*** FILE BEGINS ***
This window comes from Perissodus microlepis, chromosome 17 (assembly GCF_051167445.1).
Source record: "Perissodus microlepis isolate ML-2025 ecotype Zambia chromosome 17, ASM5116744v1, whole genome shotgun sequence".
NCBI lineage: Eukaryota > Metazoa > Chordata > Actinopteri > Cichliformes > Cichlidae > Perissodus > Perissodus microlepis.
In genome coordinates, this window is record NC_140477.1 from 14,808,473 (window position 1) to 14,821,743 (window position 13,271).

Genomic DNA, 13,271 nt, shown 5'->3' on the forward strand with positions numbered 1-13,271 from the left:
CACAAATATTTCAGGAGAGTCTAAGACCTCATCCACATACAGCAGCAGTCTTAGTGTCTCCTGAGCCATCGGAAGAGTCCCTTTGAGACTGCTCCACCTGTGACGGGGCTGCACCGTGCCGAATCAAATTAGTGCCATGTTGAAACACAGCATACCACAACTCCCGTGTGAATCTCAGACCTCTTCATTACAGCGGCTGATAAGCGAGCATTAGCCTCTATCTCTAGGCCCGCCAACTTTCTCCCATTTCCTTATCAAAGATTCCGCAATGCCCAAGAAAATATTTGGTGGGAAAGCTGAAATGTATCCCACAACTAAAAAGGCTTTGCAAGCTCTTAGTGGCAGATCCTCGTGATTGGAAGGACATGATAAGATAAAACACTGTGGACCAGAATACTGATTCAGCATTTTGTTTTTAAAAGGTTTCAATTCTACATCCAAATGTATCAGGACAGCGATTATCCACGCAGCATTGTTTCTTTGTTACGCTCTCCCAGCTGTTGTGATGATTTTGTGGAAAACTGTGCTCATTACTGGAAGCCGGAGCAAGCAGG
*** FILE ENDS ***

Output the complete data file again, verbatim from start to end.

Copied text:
This window comes from Perissodus microlepis, chromosome 17 (assembly GCF_051167445.1).
Source record: "Perissodus microlepis isolate ML-2025 ecotype Zambia chromosome 17, ASM5116744v1, whole genome shotgun sequence".
NCBI lineage: Eukaryota > Metazoa > Chordata > Actinopteri > Cichliformes > Cichlidae > Perissodus > Perissodus microlepis.
In genome coordinates, this window is record NC_140477.1 from 14,808,473 (window position 1) to 14,821,743 (window position 13,271).

Genomic DNA, 13,271 nt, shown 5'->3' on the forward strand with positions numbered 1-13,271 from the left:
CACAAATATTTCAGGAGAGTCTAAGACCTCATCCACATACAGCAGCAGTCTTAGTGTCTCCTGAGCCATCGGAAGAGTCCCTTTGAGACTGCTCCACCTGTGACGGGGCTGCACCGTGCCGAATCAAATTAGTGCCATGTTGAAACACAGCATACCACAACTCCCGTGTGAATCTCAGACCTCTTCATTACAGCGGCTGATAAGCGAGCATTAGCCTCTATCTCTAGGCCCGCCAACTTTCTCCCATTTCCTTATCAAAGATTCCGCAATGCCCAAGAAAATATTTGGTGGGAAAGCTGAAATGTATCCCACAACTAAAAAGGCTTTGCAAGCTCTTAGTGGCAGATCCTCGTGATTGGAAGGACATGATAAGATAAAACACTGTGGACCAGAATACTGATTCAGCATTTTGTTTTTAAAAGGTTTCAATTCTACATCCAAATGTATCAGGACAGCGATTATCCACGCAGCATTGTTTCTTTGTTACGCTCTCCCAGCTGTTGTGATGATTTTGTGGAAAACTGTGCTCATTACTGGAAGCCGGAGCAAGCAGG